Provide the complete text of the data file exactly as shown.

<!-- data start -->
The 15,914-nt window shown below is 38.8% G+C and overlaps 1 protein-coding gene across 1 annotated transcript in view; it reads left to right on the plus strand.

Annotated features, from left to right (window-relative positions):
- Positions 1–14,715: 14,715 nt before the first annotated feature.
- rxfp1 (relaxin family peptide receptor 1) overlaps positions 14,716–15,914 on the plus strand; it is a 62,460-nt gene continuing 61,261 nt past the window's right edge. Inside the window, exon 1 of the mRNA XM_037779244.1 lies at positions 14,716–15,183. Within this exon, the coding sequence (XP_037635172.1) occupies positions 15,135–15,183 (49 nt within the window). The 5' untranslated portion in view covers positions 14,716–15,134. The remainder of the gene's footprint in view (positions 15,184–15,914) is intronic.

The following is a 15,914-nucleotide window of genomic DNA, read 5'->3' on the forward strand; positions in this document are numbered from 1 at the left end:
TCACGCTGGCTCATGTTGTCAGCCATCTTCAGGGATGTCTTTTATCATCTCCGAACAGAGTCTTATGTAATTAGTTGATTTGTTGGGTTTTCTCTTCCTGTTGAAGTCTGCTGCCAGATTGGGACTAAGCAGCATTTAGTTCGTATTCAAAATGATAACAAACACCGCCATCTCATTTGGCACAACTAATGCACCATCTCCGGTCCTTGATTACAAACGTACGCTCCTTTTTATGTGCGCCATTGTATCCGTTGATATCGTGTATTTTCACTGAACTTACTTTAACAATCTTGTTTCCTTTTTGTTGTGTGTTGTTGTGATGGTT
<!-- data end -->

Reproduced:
The 15,914-nt window shown below is 38.8% G+C and overlaps 1 protein-coding gene across 1 annotated transcript in view; it reads left to right on the plus strand.

Annotated features, from left to right (window-relative positions):
- Positions 1–14,715: 14,715 nt before the first annotated feature.
- rxfp1 (relaxin family peptide receptor 1) overlaps positions 14,716–15,914 on the plus strand; it is a 62,460-nt gene continuing 61,261 nt past the window's right edge. Inside the window, exon 1 of the mRNA XM_037779244.1 lies at positions 14,716–15,183. Within this exon, the coding sequence (XP_037635172.1) occupies positions 15,135–15,183 (49 nt within the window). The 5' untranslated portion in view covers positions 14,716–15,134. The remainder of the gene's footprint in view (positions 15,184–15,914) is intronic.

The following is a 15,914-nucleotide window of genomic DNA, read 5'->3' on the forward strand; positions in this document are numbered from 1 at the left end:
TCACGCTGGCTCATGTTGTCAGCCATCTTCAGGGATGTCTTTTATCATCTCCGAACAGAGTCTTATGTAATTAGTTGATTTGTTGGGTTTTCTCTTCCTGTTGAAGTCTGCTGCCAGATTGGGACTAAGCAGCATTTAGTTCGTATTCAAAATGATAACAAACACCGCCATCTCATTTGGCACAACTAATGCACCATCTCCGGTCCTTGATTACAAACGTACGCTCCTTTTTATGTGCGCCATTGTATCCGTTGATATCGTGTATTTTCACTGAACTTACTTTAACAATCTTGTTTCCTTTTTGTTGTGTGTTGTTGTGATGGTT